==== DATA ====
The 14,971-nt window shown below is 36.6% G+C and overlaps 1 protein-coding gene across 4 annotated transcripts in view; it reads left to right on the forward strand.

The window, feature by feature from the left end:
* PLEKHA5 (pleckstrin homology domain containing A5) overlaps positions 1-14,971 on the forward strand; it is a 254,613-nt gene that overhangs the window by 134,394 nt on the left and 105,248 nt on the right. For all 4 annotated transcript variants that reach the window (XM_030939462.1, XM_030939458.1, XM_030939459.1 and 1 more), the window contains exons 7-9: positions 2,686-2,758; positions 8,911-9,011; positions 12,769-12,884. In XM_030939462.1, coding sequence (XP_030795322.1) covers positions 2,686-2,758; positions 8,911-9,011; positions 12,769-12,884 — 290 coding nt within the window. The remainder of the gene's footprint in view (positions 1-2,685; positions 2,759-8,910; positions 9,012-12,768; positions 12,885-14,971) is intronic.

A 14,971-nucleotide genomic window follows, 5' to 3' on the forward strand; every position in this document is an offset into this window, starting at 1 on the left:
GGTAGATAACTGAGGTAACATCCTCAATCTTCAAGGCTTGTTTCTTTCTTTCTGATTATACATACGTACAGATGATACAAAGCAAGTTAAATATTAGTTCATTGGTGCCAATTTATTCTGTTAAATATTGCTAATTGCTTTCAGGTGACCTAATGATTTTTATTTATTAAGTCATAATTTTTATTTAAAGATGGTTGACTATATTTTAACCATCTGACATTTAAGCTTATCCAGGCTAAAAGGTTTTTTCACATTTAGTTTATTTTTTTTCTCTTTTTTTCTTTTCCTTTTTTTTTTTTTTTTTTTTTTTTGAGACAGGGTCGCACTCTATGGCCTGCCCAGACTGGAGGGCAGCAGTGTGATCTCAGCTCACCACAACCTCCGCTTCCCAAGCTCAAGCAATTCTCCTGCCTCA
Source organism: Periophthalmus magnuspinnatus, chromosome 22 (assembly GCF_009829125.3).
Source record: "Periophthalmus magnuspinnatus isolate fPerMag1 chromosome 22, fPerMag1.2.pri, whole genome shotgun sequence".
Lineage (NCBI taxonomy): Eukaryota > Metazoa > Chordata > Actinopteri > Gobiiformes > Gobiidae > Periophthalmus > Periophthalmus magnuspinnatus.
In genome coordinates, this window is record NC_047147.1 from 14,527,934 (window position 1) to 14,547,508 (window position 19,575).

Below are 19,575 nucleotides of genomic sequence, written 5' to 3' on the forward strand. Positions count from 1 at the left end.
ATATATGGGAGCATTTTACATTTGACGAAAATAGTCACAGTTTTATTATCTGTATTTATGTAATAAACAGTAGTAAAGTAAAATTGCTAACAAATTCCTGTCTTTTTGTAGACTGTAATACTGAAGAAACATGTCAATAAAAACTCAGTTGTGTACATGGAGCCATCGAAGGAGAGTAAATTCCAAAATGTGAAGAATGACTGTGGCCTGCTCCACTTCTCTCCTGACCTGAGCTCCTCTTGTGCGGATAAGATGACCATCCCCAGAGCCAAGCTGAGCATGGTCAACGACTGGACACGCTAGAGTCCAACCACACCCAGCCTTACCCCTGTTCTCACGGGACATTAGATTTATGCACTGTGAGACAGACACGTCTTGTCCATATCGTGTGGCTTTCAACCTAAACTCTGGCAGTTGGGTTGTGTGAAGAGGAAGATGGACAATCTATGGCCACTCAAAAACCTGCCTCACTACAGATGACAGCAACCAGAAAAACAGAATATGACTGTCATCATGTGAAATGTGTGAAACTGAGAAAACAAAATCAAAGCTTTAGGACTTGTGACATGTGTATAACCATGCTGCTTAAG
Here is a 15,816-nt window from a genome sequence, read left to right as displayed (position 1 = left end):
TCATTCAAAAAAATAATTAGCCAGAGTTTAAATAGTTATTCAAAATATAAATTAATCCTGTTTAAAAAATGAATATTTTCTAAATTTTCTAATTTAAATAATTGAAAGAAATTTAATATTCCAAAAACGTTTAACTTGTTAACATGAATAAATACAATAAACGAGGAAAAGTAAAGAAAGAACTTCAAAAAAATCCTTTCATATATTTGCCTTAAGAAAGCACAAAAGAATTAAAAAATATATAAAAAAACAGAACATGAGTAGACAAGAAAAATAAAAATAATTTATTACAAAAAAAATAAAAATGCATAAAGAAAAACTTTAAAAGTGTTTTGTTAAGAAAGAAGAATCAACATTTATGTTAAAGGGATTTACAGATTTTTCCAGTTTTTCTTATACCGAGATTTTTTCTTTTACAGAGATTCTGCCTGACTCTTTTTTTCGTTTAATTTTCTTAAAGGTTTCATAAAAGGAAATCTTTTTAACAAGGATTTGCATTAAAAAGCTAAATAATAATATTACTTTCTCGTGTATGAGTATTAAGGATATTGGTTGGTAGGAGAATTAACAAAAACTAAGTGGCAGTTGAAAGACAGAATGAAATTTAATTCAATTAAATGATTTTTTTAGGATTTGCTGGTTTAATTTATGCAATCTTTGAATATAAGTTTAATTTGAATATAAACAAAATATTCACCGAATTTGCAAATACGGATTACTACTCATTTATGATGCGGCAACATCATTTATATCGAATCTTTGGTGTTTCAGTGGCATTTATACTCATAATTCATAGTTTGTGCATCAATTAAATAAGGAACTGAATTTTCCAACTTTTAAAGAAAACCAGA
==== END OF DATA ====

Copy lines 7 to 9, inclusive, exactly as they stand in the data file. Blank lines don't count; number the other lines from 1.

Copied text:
Source record: "Periophthalmus magnuspinnatus isolate fPerMag1 chromosome 22, fPerMag1.2.pri, whole genome shotgun sequence".
Lineage (NCBI taxonomy): Eukaryota > Metazoa > Chordata > Actinopteri > Gobiiformes > Gobiidae > Periophthalmus > Periophthalmus magnuspinnatus.
In genome coordinates, this window is record NC_047147.1 from 14,527,934 (window position 1) to 14,547,508 (window position 19,575).